At the stroke of noon (Portland-time) on July 16, Amazon officially launched Prime Day, their annual attempt to digitize the stampede-inducing sales of Black Friday. Their efforts proved all too successful, with hordes of bargain-hunters trampling Amazon’s servers and promptly flattening the site.

For approximately fifteen minutes, three of their biggest sales channels were down: the Amazon website, mobile shopping app, and digital voice assistant. Most domestic visitors to the website were served an error page giving them a chance to “Meet the dogs of Amazon”; all international traffic was cut off.

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It’s remarkable that a company as seemingly invincible as Amazon — their own AWS is built to help heavily-trafficked sites avoid just these kind of problems — could suffer technological glitches.

But more remarkable is this: the tech fail didn’t matter. At all.

In the initial 12 buggy hours of Prime Day, customer spending surged 89% over the same period last year, according to data from Feedvisor. Final sales tallies surpassed both Black Friday and Cyber Monday of last year, with analysts estimating the company brought in $3.5 billion over the 36-hour capitalist orgy.

Amazon has made itself an indispensable part of peoples’ lives, and a few 404 pages aren’t going to change that.

Most significantly the event also resulted in a slew of new signups to Amazon Prime. “Amazon said that more people had joined the program on Monday, the first day of the sale, than any previous day in its history,” The Financial Times reported.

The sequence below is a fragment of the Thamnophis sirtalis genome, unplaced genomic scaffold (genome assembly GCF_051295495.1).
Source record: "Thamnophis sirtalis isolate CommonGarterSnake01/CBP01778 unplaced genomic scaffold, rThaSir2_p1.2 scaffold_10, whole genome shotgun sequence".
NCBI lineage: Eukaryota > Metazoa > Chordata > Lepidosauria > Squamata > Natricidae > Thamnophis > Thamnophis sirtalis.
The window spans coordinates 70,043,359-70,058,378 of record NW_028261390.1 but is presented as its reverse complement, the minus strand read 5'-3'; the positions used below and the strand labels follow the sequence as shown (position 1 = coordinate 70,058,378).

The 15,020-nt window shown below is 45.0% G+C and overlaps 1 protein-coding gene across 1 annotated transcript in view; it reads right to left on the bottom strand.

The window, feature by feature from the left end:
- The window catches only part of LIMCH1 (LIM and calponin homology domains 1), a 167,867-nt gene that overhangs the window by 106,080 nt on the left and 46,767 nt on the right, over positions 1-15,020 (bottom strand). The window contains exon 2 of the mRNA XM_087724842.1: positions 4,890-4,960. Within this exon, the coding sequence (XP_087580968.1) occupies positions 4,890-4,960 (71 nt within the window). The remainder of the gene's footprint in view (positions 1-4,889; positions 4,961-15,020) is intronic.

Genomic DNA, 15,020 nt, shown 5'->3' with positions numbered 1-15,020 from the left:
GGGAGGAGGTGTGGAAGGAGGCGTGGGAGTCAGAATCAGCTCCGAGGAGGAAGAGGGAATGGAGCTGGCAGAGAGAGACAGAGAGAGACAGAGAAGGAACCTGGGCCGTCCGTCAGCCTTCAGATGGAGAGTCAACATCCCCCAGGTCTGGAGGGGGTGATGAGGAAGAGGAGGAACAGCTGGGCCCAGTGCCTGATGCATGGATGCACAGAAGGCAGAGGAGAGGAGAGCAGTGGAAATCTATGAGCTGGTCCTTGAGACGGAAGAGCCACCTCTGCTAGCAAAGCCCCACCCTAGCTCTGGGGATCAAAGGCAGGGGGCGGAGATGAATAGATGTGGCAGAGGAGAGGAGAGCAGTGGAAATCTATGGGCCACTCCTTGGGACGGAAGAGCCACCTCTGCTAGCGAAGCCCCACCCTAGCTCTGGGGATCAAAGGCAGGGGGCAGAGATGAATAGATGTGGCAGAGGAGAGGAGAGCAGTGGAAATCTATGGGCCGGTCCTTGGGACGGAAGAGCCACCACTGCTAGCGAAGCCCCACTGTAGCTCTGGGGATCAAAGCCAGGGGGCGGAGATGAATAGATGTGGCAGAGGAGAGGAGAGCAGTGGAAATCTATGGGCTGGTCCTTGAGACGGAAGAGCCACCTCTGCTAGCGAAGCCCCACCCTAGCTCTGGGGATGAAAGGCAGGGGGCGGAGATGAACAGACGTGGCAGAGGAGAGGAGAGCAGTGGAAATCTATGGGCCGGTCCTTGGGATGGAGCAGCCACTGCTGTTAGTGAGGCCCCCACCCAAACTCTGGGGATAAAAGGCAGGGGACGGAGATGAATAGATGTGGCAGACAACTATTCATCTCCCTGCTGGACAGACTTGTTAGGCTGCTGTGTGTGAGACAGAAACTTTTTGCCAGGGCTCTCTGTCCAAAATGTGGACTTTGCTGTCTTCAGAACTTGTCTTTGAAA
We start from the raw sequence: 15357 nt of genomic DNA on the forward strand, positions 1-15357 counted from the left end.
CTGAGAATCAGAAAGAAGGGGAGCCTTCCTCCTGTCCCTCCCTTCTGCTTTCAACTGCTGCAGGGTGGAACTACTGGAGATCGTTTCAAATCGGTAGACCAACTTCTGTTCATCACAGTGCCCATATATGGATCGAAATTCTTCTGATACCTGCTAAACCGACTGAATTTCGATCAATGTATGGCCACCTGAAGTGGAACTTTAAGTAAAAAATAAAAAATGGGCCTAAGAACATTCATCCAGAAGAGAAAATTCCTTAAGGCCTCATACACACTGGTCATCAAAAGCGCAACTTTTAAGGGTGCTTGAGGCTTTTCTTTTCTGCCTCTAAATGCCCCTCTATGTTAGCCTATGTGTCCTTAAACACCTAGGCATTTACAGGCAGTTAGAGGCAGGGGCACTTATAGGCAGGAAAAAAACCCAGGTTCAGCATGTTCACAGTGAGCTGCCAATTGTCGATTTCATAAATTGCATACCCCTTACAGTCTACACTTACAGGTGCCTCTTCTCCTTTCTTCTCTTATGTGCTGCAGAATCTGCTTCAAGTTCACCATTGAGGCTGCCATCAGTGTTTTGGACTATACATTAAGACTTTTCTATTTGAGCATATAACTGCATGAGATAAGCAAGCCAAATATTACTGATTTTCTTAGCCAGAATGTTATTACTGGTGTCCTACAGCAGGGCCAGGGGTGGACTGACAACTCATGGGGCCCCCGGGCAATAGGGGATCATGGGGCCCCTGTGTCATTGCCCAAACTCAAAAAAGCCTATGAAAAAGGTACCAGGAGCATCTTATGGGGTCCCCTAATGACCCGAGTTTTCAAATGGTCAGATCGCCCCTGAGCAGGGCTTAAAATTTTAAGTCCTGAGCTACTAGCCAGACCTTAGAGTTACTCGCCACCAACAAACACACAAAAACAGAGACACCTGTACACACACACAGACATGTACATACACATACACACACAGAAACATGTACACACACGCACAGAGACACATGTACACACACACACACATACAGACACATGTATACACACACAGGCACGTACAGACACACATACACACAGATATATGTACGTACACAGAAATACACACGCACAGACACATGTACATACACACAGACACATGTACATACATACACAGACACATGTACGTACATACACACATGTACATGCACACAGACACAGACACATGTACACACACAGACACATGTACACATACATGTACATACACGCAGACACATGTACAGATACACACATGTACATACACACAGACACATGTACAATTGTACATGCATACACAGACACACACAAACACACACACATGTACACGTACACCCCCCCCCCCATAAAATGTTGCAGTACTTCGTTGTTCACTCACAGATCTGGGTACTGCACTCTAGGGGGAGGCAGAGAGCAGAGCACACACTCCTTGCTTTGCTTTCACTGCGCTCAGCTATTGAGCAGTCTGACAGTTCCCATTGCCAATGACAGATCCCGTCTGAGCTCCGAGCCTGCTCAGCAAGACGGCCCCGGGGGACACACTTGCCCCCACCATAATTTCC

And therein lies the key to Amazon’s resilience — the company has made itself an indispensable part of peoples’ lives, and a few 404 pages aren’t going to change that. Through Prime memberships, Echo devices, and Subscribe & Save programs, Amazon keeps its consumer base coming back again and again.

“Amazon has solid relationships with its subscriber base,” Tien Tzuo, CEO of Zuora, told FT. “This week’s Amazon Prime Day website snafu will not detract new customers from subscribing …they’re already locked in.”

There’s that word again: relationships. As you’ve no doubt noticed if you’re a regular reader, we here at OG are pretty all-in on the idea that relationships are at the heart of the modern consumer experience. And the brands that understand that are the ones that will continue to grow and win market share — even if there’s a technical hiccup or two along the way.